Having been around for so long, Acquire has been available from many producers and in plenty of different versions. I’m far from a game snob – they exist to be played, not to be kept in a safe – but for me, you’ve got to play the Avalon Hill / Hasbro version released in 1999. It’s an explosion of multi-coloured plastic brilliance, a beautifully over-produced tribute to one of the finest games ever made. The latest version, all cardboard chits and (comparatively) understated design just doesn’t feel the same despite the fact everything’s exactly the same under the hood.

It's all so... beautiful.

Acquire, to reiterate, is fifty years old this year. Despite its age, I honestly believe it’s one of the greatest games of all time and it deserves its legendary status. I also think it would be a fitting tribute for Hasbro to release a beautifully realised fiftieth anniversary edition of the game, with a production quality that lives up to how good this game is. Something that Sid Sackson would be truly proud of.

The campaign starts here.

For more information on Acquire, I heartily recommend listening to Ryan Sturm’s excellent How to Play Podcast. Episode 28 covers this often overlooked masterpiece and Ryan really explains the strategies behind the game in detail – check it out for yourself on iTunes or at http://howtoplaypodcast.com/episodes/episodes-21-30/episode-28-acquire/



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Up In The Sky – Airlines Europe review

I get a lot of people contacting me looking for answers to questions they have about games. This is quite a scary thing, simply because I never looked to set myself up as some all-knowing authority on games – I’m just someone who loves to play and talk about them. However, the questions come in, and I do my best to respond. One that comes up pretty frequently is this old classic (or something like it):

“I’ve just got back into board games but don’t really know what to get – do you have any suggestions?”

Our thoughts immediately go to the Holy Trinity: Carcassonne, Catan and Ticket to Ride. Great games, easy to pick up, that show off our hobby well. There are others that could be given the title of gateway games, but it’s always those three that come out in a single breath. Now though? Now it’s time to add a fourth to the list. Perhaps the planets have aligned, maybe the gods deemed it time, but I reckon Alan R. Moon has succeeded in creating the Fourth Gateway, and it’s called Airlines: Europe.

It was a long time in the making, it has to be said. This was originally a more complex (and dare I say it, less fun) stocks and shares game simply called Airlines. Released in 1990, it was well received but it seems the designer wasn’t happy – much tinkering was performed and a new version of the game themed around railroads came out in 1999, the well respected Union Pacific. Evidently Mr Moon still had some issues with the game and continued to refine and streamline, eventually coming up with what will hopefully be the final iteration: Abacusspiele‘s latest release, Airlines Europe. Taking elements from both of the earlier titles, I honestly think he’s come up with a winner.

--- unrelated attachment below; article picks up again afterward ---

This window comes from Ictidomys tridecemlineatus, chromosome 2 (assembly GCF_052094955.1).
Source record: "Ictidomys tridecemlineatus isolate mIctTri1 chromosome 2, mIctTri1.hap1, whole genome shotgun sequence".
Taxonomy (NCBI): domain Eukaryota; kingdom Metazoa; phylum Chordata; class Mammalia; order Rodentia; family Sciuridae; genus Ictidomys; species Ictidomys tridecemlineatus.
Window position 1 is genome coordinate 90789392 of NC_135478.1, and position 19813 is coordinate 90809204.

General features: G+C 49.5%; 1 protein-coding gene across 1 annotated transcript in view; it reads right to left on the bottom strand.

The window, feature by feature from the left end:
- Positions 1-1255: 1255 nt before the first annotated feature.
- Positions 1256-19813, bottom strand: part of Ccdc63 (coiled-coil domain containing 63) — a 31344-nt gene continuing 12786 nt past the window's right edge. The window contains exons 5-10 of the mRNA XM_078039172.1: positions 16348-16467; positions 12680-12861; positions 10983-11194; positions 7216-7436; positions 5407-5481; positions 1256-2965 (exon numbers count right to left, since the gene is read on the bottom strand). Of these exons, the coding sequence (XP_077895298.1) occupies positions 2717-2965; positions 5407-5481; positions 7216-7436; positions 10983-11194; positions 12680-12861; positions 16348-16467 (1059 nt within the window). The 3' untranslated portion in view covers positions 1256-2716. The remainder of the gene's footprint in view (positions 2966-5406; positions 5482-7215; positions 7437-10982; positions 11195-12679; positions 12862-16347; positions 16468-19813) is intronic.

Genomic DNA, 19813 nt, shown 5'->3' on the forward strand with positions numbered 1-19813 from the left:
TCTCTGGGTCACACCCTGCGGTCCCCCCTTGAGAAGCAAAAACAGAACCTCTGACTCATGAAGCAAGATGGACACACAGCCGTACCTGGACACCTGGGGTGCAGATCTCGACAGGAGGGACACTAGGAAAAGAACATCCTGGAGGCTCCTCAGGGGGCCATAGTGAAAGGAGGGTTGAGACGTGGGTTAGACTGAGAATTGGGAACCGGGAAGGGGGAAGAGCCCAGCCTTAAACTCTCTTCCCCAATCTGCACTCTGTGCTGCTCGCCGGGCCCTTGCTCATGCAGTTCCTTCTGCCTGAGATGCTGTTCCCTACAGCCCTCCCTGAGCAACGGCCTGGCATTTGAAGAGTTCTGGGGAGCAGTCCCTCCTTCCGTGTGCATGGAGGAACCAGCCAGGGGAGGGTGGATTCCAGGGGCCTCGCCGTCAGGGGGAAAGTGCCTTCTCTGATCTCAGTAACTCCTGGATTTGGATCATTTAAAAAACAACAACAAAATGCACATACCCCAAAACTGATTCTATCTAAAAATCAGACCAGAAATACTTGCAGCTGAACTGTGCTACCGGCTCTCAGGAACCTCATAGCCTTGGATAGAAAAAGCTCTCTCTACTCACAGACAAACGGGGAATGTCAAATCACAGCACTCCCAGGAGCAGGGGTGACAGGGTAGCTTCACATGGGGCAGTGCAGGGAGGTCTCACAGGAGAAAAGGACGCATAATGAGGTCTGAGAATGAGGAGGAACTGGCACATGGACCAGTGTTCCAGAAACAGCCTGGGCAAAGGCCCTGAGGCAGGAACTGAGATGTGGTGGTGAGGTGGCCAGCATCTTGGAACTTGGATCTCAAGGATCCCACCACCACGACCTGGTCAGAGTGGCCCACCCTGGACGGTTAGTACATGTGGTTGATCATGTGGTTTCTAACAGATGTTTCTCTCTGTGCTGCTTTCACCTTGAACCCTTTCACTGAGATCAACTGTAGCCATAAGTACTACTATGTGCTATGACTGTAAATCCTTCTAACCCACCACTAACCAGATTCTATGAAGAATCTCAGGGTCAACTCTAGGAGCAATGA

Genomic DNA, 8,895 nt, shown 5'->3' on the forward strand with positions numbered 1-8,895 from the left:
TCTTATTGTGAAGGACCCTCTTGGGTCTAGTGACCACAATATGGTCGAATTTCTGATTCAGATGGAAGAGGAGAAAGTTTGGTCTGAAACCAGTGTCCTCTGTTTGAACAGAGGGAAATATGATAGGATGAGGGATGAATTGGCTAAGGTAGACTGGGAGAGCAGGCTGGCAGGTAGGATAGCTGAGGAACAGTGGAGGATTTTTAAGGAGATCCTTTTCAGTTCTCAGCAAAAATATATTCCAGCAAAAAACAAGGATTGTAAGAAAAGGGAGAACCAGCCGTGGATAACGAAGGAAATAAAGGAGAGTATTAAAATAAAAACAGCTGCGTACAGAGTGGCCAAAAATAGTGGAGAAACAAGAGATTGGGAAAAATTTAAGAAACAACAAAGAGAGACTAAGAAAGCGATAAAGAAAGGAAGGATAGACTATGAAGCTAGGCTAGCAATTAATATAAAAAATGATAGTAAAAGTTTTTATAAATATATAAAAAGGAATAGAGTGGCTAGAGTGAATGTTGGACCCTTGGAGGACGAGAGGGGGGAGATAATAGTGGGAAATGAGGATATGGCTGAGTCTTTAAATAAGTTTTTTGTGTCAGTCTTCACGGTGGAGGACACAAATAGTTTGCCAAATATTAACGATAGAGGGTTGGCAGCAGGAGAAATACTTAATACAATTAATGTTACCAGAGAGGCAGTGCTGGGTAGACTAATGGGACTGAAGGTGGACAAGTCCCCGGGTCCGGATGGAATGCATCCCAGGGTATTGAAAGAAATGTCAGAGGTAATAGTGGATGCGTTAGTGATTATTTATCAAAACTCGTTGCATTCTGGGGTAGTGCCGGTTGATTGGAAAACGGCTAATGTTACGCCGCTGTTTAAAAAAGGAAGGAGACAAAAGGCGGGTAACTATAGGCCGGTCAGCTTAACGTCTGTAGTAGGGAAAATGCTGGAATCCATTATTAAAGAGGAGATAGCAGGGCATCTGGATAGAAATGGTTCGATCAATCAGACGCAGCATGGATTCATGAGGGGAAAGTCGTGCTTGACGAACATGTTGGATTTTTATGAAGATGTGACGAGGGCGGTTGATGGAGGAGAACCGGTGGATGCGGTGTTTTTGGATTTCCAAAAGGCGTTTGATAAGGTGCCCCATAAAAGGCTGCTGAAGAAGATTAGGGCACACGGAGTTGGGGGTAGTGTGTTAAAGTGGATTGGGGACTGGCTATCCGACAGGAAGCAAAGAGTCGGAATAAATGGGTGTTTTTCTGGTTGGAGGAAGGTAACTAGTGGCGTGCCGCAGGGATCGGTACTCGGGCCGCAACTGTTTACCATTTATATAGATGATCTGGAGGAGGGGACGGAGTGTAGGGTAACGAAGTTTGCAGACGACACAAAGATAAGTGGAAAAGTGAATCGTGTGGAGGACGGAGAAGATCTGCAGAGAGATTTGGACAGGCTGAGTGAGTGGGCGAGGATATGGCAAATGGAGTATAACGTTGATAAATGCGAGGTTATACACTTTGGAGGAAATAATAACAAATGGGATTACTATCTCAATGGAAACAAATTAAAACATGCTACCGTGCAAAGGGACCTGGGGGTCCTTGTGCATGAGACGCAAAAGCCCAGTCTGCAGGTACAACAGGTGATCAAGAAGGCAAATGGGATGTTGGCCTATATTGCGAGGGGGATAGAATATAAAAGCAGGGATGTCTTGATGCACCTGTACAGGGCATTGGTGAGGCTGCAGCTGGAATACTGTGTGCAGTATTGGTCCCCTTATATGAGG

Players are investors throwing money into the airline industry, purchasing licenses to fly between cities. By picking up these routes across Europe, the value of the companies in the game increases. Shares in these companies are procured throughout the game and when one of the three scoring cards appear, points are doled out. After the third scoring round, the winner – as is so often the way – is whoever has the most points. While this may appear to be a rather simple game, like all the best, it hides deep strategies and the possibility of being really mean to your opposition.

You’ve got four options per turn as you bid to become the lord (or lady) of the skies. First, you can spend some of your money to invest in a company or two. Each route is marked with a bunch of numbers – these signify how much it will cost you to put a plane there and how many points up the investment track that company will move. If you choose to do this, you can only go for the smallest number on a route AND it must be linked back to the company’s home city (shown by a little plastic dome of the same colour). You are limited though – even if you have the cash, you are allowed only a maximum of two new routes per turn. When you’re done you get to take a share card from the five available face-up (which is called the Market) and put that in your hand. Option two is all about getting those share cards to the table – only ones that are in front of you count for scoring, remember! You may place two cards of differing colours (or as many as you like of the same) down, each card netting you 2M Euros (yes, it’s set in the middle-ish 20th Century, but the game uses Euros, deal with it). If you can get a decent set of one colour down, you can make yourself a nice pile of cash! Very useful indeed in a game where large sums of money are hard to come by.

Some of the shares available in the game - with a few nods to the games industry.